A discussion of immigration today is nothing less than a debate about what your nation is going to be tomorrow. Will it be relegated to the history books like the Alans, Angles, Franks, Frisii, and Goths, or will it continue to write history? Is it worthy to do so? These are legitimate questions that should be tackled by legitimate thinkers, not people who hide a visceral hatred of Western civilization inside a Trojan horse proclaiming the equality of all peoples.
It’s the “defining challenge of our time,” declared President Obama, referring to income inequality in the American economy. A good start for Mr. Obama in reducing the hardships that exist in the poorer segments of this economy would be to make it his “defining challenge” to discover and publicize how his administration’s policies have weakened economic growth, slowed job creation and lowered income increases, especially in the bottom income quintiles.
No one can blame a person if he starts out in life poor, because how one starts out is not his fault. If he stays poor, he is to blame because it is his fault. Avoiding long-term poverty is not rocket science. First, graduate from high school. Second, get married before you have children, and stay married. Third, work at any kind of job, even one that starts out paying the minimum wage. And finally, avoid engaging in criminal behavior.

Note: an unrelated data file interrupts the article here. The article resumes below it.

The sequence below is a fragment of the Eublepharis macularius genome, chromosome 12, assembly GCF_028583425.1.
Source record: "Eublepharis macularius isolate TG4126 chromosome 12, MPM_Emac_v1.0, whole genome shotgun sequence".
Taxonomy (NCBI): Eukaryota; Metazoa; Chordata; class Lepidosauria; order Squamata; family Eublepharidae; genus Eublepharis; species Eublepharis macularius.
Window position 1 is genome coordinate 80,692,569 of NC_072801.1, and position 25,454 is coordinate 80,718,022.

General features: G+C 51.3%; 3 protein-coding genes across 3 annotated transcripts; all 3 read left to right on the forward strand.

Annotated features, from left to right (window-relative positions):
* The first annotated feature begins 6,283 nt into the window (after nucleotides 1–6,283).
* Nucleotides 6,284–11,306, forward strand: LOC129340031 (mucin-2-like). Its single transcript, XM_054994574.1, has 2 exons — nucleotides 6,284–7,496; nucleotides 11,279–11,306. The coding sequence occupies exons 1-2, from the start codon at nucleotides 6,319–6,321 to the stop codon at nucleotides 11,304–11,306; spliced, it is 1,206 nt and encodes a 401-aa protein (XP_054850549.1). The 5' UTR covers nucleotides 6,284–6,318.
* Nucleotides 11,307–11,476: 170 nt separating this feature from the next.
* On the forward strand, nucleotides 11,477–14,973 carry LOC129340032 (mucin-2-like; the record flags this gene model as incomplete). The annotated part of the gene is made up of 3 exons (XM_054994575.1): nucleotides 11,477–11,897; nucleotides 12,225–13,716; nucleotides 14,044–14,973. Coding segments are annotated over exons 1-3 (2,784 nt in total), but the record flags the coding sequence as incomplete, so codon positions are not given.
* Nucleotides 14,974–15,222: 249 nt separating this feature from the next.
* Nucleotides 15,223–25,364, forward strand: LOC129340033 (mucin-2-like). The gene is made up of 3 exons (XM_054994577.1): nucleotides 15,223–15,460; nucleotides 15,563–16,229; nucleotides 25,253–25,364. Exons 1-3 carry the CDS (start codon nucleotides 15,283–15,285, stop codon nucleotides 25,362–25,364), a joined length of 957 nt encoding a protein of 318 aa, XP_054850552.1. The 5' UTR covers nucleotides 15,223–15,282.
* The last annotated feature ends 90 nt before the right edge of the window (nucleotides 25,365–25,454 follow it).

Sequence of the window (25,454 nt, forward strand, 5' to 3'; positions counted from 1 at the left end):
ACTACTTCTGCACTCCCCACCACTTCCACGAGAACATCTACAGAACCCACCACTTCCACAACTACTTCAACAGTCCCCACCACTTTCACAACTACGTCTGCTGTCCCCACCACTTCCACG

In Monuments Men, a rag tag team of art scholars turned soldiers attempt to rescue priceless artwork stolen by the Nazis. But the question naturally arises: Is the Mona Lisa worth a single life?
Here’s an actual business case, a true story about an acquaintance of mine and her entrepreneurship and success in the competitive arena of women’s decorative gear — an account of income changes that occurred in her expanding enterprise that might add some insight and economic realism to the growing and increasingly heated debate about income inequality.